Jade plants are very low maintenance and therefore make excellent house plants, especially for those who sometimes forget about details like watering. Crassula ovata, or Crassula argentea as it was previously known, is native to the warm, dry highlands of South Africa's Cape Province. There are few places in North America that are consistently warm enough for these succulents to survive outdoors. Specimens may be found in the extreme south of Florida or along the southern coast of California.
Jade plants have very fleshy leaves and thick branches that retain water to carry the plants through the dry spells common in their native habitat. As the name indicates, the leaves are very deep green with a glossy finish. In the wild jade plants are short and stocky, usually reaching maximum dimensions of 4 feet high by 3 feet wide. The emergence of delicate pink or white flowers is sporadic and many plants do not bloom for years at a time.
As a drought-tolerant plant, Crassula ovata is well suited to dry soils and infrequent watering. Indoor plants will do best with regular weekly irrigation and a potting soil that drains well. The top 2 to 3 inches of soil should be allowed to dry out between each watering. Indoor plants prefer bright, well lit rooms with direct sunlight. Check the leaves for signs of sunscald and move the plant away from the window if present.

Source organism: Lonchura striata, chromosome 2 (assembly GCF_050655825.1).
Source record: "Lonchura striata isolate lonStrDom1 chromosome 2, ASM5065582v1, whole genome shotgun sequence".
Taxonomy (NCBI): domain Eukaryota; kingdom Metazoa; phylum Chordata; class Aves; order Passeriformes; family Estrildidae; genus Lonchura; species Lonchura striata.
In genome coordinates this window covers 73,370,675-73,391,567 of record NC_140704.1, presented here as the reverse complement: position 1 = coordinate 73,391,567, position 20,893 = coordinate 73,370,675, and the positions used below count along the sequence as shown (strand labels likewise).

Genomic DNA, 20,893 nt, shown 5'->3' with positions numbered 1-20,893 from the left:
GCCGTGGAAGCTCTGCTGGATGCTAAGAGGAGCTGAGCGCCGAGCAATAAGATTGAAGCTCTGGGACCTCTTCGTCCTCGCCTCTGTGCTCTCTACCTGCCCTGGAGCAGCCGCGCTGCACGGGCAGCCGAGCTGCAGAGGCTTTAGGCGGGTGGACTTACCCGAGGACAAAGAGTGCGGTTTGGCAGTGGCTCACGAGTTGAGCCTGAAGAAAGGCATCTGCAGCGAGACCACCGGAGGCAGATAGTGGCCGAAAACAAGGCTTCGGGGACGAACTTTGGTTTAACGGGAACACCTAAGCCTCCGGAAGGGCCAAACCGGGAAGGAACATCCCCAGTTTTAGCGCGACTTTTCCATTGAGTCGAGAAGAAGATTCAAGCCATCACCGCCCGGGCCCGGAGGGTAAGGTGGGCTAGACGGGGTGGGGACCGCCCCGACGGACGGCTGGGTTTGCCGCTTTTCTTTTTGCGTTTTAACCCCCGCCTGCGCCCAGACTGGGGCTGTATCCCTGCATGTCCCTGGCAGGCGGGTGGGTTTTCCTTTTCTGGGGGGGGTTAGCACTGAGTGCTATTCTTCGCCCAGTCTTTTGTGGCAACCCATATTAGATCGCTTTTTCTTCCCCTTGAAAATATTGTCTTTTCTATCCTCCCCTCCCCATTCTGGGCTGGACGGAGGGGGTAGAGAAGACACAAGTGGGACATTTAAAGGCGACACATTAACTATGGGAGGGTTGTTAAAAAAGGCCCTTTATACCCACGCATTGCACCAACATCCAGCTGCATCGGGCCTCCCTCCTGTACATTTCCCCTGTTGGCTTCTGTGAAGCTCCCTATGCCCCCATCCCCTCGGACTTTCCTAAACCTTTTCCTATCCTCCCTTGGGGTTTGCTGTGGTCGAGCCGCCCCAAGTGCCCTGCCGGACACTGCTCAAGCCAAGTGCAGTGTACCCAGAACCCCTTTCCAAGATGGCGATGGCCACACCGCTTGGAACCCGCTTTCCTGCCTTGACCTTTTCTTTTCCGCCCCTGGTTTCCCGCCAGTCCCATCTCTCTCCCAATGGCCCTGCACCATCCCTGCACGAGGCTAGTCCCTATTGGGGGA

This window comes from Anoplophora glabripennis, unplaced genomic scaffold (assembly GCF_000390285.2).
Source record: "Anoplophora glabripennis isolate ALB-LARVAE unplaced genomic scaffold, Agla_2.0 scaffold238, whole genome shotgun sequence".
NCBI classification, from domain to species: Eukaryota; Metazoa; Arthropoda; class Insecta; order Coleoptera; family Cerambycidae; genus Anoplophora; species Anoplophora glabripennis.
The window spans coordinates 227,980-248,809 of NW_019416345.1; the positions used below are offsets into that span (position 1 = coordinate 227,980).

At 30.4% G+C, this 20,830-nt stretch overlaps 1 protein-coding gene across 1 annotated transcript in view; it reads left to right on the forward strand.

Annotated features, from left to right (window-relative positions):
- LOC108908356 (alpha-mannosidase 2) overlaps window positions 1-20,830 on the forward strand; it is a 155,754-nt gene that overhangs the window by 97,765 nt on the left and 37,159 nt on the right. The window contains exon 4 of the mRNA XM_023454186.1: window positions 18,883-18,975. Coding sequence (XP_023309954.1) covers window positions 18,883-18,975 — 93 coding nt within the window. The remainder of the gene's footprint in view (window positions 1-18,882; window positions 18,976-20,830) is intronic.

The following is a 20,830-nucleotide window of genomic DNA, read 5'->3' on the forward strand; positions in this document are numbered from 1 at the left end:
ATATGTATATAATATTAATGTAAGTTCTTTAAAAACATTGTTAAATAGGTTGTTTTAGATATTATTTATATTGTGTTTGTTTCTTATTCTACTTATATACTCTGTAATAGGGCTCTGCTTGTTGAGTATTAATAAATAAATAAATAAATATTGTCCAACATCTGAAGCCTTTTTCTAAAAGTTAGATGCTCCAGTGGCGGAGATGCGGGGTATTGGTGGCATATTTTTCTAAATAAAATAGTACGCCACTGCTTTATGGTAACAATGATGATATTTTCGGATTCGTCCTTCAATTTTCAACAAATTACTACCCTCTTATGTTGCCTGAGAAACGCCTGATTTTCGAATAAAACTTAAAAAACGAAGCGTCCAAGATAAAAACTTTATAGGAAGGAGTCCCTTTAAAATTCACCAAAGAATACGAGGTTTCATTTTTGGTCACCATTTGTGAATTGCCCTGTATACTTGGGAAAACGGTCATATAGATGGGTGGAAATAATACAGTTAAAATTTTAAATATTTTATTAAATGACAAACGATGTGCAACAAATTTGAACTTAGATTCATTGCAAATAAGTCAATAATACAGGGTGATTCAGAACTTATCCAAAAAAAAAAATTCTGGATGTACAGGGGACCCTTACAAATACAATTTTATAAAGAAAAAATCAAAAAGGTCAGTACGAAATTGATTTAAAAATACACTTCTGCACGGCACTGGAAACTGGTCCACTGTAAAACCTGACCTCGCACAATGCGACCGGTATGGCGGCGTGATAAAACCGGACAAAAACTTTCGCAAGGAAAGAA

Indoor plants grow well in a potting mix of coarse sand and soil blended in equal parts. Jade plants are prone to root rot if the soil drains poorly. Remove dead wood at any time and prune for shape during spring or early summer. Pinching stems just above a leaf node will force the plant to branch out and become bushier. Jade plants are good nutrient scavengers and therefore need very little fertilizer. Apply a diluted water soluble organic fertilizer every month or so.
Although slow to take root, leaf blade cuttings are the best propagation technique for jade plants. The leaf blade must be removed at the base and treated with rooting hormone before being placed upright in a planting container. Mix equal parts peat moss and sand together to make a good potting mix for rooting the cuttings.
Mealy bugs are a common problem with jade plants. If caught early, they are easily treated by swabbing the leaves carefully with rubbing alcohol. Spider mites and scale can also be an occasional nuisance and will normally disappear after an application of insecticidal soap. The toughest insects to dislodge are root mealy bugs. They may respond to treatments of insecticidal soap but only if the infestation is minimal.